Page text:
Abstract: Models of brown dwarf atmospheres suggest they exhibit complex physical behaviour. Observations have shown that they are indeed dynamic, displaying small photometric variations over timescales of hours. Here I report results of infrared (0.95-1.64 micron) spectrophotometric monitoring of four field L and T dwarfs spanning timescales of 0.1-5.5 hrs, the goal being to learn more about the physical nature of this variability. Spectra are analysed differentially with respect to a simultaneously observed reference source in order to remove Earth-atmospheric variations. The variability amplitude detected is typically 2-10%, depending on the source and wavelength. I analyse the data for correlated variations between spectral indices. This approach is more robust than single band or chisq analyses, because it does not assume an amplitude for the (often uncertain) noise level (although the significance test still assumes a shape for the noise power spectrum). Three of the four targets show significant evidence for correlated variability. Some of this can be associated with specific features including Fe, FeH, VO and KI, and there is good evidence for intrinsic variability in water and possibly also methan. Yet some of this variability covers a broader spectral range which would be consistent with dust opacity variations. The underlying common cause is plausibly localized temperature or composition fluctuations caused by convection. Looking at the high signal-to-noise ratio stacked spectra we see many previously identified spectral features of L and T dwarfs, such as KI, NaI, FeH, water and methane. In particular we may have detected methane absorption at 1.3-1.4 micron in the L5 dwarf SDSS 0539-0059.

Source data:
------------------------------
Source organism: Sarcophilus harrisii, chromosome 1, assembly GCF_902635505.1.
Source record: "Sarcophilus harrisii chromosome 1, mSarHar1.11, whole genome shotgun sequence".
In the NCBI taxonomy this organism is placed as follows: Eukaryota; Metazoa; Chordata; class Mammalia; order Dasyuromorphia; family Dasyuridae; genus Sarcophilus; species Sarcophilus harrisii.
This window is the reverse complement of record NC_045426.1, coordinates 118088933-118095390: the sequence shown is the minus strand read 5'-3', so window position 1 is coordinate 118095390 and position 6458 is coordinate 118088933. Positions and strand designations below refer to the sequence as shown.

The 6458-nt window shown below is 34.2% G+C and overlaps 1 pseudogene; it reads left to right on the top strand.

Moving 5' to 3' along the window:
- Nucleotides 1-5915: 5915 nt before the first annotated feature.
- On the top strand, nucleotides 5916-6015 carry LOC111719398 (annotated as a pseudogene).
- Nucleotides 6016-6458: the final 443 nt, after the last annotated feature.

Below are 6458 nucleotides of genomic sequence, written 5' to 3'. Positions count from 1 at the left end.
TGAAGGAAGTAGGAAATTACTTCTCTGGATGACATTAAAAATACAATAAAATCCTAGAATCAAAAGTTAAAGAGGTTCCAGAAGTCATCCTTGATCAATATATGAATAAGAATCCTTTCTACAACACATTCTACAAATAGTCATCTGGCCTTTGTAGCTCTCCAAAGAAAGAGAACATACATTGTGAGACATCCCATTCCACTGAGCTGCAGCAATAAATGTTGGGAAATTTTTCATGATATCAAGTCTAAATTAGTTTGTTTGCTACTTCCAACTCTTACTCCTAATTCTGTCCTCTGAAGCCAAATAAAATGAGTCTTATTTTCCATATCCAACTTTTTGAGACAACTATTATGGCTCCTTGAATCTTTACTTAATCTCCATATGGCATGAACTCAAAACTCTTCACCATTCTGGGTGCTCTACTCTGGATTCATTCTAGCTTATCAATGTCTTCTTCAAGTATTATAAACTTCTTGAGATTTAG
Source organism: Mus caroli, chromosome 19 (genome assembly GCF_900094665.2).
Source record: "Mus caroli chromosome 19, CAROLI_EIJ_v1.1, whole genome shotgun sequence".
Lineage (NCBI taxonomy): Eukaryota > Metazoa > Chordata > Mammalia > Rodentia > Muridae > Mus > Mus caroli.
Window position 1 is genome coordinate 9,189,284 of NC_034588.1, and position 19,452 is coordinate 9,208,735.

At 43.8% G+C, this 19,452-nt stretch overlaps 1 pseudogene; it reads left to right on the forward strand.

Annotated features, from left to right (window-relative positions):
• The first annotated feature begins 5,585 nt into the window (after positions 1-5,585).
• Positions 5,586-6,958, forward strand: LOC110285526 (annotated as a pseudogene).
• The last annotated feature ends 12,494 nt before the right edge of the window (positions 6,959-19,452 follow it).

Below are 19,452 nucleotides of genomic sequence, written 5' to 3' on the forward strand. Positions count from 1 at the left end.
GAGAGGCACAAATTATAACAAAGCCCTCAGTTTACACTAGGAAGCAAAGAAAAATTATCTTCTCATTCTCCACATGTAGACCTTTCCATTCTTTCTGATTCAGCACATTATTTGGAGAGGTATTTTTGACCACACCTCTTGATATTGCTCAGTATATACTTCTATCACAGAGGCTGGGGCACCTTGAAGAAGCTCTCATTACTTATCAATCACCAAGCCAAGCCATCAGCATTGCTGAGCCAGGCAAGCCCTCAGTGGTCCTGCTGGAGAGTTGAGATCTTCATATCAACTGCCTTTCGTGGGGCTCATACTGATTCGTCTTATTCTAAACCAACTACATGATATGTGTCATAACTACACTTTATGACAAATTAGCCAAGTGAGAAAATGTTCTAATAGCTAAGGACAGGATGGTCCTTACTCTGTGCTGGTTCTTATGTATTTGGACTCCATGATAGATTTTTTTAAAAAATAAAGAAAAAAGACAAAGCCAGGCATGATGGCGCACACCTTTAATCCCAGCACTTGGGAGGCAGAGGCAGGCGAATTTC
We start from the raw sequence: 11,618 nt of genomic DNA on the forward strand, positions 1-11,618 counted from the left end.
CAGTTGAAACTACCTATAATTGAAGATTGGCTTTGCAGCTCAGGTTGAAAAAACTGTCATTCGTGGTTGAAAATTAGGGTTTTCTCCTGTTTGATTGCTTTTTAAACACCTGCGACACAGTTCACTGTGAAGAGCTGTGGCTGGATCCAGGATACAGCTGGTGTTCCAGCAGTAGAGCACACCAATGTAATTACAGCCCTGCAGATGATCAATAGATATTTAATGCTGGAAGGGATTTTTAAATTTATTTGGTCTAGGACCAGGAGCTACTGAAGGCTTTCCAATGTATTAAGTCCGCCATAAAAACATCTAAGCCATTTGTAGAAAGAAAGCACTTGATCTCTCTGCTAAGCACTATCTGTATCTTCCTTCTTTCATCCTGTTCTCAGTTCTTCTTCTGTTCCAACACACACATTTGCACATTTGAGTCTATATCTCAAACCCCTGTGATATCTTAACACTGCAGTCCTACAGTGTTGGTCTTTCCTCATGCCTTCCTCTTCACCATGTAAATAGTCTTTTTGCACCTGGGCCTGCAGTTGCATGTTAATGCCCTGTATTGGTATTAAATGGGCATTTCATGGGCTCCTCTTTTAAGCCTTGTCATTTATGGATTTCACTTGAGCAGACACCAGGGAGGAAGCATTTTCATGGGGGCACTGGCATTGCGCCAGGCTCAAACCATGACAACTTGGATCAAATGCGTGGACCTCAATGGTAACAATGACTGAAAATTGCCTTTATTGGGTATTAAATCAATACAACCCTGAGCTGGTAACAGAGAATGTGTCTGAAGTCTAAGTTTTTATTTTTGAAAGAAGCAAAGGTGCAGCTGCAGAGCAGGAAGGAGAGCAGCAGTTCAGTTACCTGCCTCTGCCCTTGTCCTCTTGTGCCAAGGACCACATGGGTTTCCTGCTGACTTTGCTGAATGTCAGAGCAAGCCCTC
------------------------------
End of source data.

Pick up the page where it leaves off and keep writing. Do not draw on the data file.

Comments: MNRAS, in press. 14 pages. Movies of the spectral time series are available from this http URL

Subjects: Astrophysics (astro-ph)

Cite as: arXiv:0711.4464v1 [astro-ph]

Submission history

From: Coryn Bailer-Jones [view email]

[v1] Wed, 28 Nov 2007 15:15:49 GMT (269kb)

http://arxiv.org/abs/0711.4464

ljk December 13, 2007 at 10:47

Chemical Evolution in VeLLOs

Authors: Jeong-Eun Lee

(Submitted on 12 Dec 2007)

Abstract: A new type of object called “Very Low Luminosity Objects (VeLLOs)” has been discovered by the Spitzer Space Telescope. VeLLOs might be substellar objects forming by accretion. However, some VeLLOs are associated with strong outflows, indicating the previous existence of massive accretion. The thermal history, which significantly affects the chemistry, between substellar objects with a continuous low accretion rate and objects in a quiescent phase after massive accretion (outburst) must be greatly different. In this study, the chemical evolution has been calculated in an episodic accretion model to show that CO and N2H+ have a relation different from starless cores or Class 0/I objects. Furthermore, the CO2 ice feature at 15.2 micron will be a good tracer of the thermal process in VeLLOs.

Comments: Accepted for publication in JKAS

Subjects: Astrophysics (astro-ph)

Cite as: arXiv:0712.1866v1 [astro-ph]

Submission history

From: Jeong-Eun Lee [view email]

[v1] Wed, 12 Dec 2007 04:14:44 GMT (38kb)

http://arxiv.org/abs/0712.1866

ljk January 9, 2008 at 18:22